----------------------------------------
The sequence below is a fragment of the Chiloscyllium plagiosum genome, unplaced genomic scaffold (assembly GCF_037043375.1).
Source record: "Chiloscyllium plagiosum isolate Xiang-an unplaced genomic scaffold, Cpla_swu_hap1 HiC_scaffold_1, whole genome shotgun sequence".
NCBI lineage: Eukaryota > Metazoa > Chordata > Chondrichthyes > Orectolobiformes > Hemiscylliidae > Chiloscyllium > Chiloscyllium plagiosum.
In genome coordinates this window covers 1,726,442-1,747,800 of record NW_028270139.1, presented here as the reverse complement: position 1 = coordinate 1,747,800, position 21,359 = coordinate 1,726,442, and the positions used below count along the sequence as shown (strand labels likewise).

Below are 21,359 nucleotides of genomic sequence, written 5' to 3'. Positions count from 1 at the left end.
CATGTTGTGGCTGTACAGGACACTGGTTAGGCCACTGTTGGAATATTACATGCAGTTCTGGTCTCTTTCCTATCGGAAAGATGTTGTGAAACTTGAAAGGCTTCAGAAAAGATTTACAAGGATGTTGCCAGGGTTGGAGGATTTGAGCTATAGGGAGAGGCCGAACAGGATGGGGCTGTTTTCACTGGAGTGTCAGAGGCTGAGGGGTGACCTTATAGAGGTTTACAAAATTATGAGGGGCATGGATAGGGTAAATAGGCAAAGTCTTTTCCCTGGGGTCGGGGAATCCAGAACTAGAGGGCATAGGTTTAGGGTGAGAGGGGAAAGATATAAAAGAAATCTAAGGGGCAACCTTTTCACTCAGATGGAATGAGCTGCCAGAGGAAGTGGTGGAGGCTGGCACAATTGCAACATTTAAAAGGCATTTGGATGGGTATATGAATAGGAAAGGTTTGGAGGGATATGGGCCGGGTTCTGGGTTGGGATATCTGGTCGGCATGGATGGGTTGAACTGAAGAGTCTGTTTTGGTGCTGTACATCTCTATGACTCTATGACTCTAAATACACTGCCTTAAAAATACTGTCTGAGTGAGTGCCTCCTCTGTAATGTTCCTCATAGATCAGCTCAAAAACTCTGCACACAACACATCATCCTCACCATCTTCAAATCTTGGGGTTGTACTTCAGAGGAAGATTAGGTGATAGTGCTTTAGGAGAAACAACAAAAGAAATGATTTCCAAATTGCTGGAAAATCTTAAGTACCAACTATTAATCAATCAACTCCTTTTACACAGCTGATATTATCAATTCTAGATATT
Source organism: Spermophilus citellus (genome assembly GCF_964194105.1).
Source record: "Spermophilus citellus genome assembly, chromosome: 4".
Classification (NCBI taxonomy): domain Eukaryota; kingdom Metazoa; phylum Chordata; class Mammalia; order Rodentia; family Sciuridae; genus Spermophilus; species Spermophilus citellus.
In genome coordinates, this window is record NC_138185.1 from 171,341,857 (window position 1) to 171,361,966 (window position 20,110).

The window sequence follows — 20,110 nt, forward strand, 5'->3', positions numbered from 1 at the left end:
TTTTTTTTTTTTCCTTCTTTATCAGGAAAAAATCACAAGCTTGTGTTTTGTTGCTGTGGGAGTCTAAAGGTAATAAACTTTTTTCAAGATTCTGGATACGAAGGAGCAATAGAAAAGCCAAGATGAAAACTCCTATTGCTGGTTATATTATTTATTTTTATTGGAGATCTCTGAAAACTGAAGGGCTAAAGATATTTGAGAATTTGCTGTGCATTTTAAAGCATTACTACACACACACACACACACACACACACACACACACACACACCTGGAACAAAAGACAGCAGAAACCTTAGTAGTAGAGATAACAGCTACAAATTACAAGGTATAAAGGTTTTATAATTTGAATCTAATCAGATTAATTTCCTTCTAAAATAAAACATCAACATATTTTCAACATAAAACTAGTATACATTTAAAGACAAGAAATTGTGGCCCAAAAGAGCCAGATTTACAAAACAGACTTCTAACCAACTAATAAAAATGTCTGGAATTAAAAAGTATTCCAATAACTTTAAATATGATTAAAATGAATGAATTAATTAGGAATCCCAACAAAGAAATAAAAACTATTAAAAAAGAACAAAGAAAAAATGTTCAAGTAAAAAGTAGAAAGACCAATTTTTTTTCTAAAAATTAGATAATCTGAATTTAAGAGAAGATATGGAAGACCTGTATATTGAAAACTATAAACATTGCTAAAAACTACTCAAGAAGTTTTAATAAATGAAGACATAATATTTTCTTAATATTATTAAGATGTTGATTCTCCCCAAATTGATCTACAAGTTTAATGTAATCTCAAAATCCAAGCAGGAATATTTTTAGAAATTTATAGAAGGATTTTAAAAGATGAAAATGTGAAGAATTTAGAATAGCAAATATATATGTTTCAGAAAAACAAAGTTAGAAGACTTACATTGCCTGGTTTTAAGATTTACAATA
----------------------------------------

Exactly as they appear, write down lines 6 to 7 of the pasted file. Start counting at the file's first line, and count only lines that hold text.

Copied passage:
CATGTTGTGGCTGTACAGGACACTGGTTAGGCCACTGTTGGAATATTACATGCAGTTCTGGTCTCTTTCCTATCGGAAAGATGTTGTGAAACTTGAAAGGCTTCAGAAAAGATTTACAAGGATGTTGCCAGGGTTGGAGGATTTGAGCTATAGGGAGAGGCCGAACAGGATGGGGCTGTTTTCACTGGAGTGTCAGAGGCTGAGGGGTGACCTTATAGAGGTTTACAAAATTATGAGGGGCATGGATAGGGTAAATAGGCAAAGTCTTTTCCCTGGGGTCGGGGAATCCAGAACTAGAGGGCATAGGTTTAGGGTGAGAGGGGAAAGATATAAAAGAAATCTAAGGGGCAACCTTTTCACTCAGATGGAATGAGCTGCCAGAGGAAGTGGTGGAGGCTGGCACAATTGCAACATTTAAAAGGCATTTGGATGGGTATATGAATAGGAAAGGTTTGGAGGGATATGGGCCGGGTTCTGGGTTGGGATATCTGGTCGGCATGGATGGGTTGAACTGAAGAGTCTGTTTTGGTGCTGTACATCTCTATGACTCTATGACTCTAAATACACTGCCTTAAAAATACTGTCTGAGTGAGTGCCTCCTCTGTAATGTTCCTCATAGATCAGCTCAAAAACTCTGCACACAACACATCATCCTCACCATCTTCAAATCTTGGGGTTGTACTTCAGAGGAAGATTAGGTGATAGTGCTTTAGGAGAAACAACAAAAGAAATGATTTCCAAATTGCTGGAAAATCTTAAGTACCAACTATTAATCAATCAACTCCTTTTACACAGCTGATATTATCAATTCTAGATATT
Source organism: Spermophilus citellus (genome assembly GCF_964194105.1).